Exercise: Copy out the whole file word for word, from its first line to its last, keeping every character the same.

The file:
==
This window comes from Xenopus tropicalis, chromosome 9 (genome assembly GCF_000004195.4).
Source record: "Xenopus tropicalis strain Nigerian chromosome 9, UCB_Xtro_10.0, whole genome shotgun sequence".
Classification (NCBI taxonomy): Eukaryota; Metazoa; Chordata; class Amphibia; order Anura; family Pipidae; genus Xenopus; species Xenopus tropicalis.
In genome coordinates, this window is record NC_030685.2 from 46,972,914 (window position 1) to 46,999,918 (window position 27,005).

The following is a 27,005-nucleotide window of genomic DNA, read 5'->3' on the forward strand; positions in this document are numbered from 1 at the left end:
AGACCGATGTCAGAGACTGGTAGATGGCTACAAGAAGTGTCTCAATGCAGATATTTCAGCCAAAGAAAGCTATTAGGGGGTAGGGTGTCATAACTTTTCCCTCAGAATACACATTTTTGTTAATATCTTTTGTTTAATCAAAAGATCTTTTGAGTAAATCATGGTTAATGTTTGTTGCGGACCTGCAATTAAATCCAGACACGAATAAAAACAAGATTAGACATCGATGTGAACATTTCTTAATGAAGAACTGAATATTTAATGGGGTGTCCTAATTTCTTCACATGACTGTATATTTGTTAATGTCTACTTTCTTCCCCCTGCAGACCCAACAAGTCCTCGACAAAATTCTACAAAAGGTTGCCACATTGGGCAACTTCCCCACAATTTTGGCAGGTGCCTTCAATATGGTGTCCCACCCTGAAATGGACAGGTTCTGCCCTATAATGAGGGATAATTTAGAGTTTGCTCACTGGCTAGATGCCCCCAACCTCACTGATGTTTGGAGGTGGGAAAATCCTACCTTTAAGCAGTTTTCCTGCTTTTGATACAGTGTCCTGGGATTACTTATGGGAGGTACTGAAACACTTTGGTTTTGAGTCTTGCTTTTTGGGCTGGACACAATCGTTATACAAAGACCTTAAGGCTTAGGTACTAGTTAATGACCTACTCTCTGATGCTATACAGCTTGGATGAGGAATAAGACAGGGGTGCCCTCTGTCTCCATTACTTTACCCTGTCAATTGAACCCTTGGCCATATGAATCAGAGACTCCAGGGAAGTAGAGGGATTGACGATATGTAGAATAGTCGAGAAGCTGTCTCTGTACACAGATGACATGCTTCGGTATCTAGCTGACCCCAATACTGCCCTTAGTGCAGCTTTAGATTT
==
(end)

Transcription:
This window comes from Xenopus tropicalis, chromosome 9 (genome assembly GCF_000004195.4).
Source record: "Xenopus tropicalis strain Nigerian chromosome 9, UCB_Xtro_10.0, whole genome shotgun sequence".
Classification (NCBI taxonomy): Eukaryota; Metazoa; Chordata; class Amphibia; order Anura; family Pipidae; genus Xenopus; species Xenopus tropicalis.
In genome coordinates, this window is record NC_030685.2 from 46,972,914 (window position 1) to 46,999,918 (window position 27,005).

The following is a 27,005-nucleotide window of genomic DNA, read 5'->3' on the forward strand; positions in this document are numbered from 1 at the left end:
AGACCGATGTCAGAGACTGGTAGATGGCTACAAGAAGTGTCTCAATGCAGATATTTCAGCCAAAGAAAGCTATTAGGGGGTAGGGTGTCATAACTTTTCCCTCAGAATACACATTTTTGTTAATATCTTTTGTTTAATCAAAAGATCTTTTGAGTAAATCATGGTTAATGTTTGTTGCGGACCTGCAATTAAATCCAGACACGAATAAAAACAAGATTAGACATCGATGTGAACATTTCTTAATGAAGAACTGAATATTTAATGGGGTGTCCTAATTTCTTCACATGACTGTATATTTGTTAATGTCTACTTTCTTCCCCCTGCAGACCCAACAAGTCCTCGACAAAATTCTACAAAAGGTTGCCACATTGGGCAACTTCCCCACAATTTTGGCAGGTGCCTTCAATATGGTGTCCCACCCTGAAATGGACAGGTTCTGCCCTATAATGAGGGATAATTTAGAGTTTGCTCACTGGCTAGATGCCCCCAACCTCACTGATGTTTGGAGGTGGGAAAATCCTACCTTTAAGCAGTTTTCCTGCTTTTGATACAGTGTCCTGGGATTACTTATGGGAGGTACTGAAACACTTTGGTTTTGAGTCTTGCTTTTTGGGCTGGACACAATCGTTATACAAAGACCTTAAGGCTTAGGTACTAGTTAATGACCTACTCTCTGATGCTATACAGCTTGGATGAGGAATAAGACAGGGGTGCCCTCTGTCTCCATTACTTTACCCTGTCAATTGAACCCTTGGCCATATGAATCAGAGACTCCAGGGAAGTAGAGGGATTGACGATATGTAGAATAGTCGAGAAGCTGTCTCTGTACACAGATGACATGCTTCGGTATCTAGCTGACCCCAATACTGCCCTTAGTGCAGCTTTAGATTT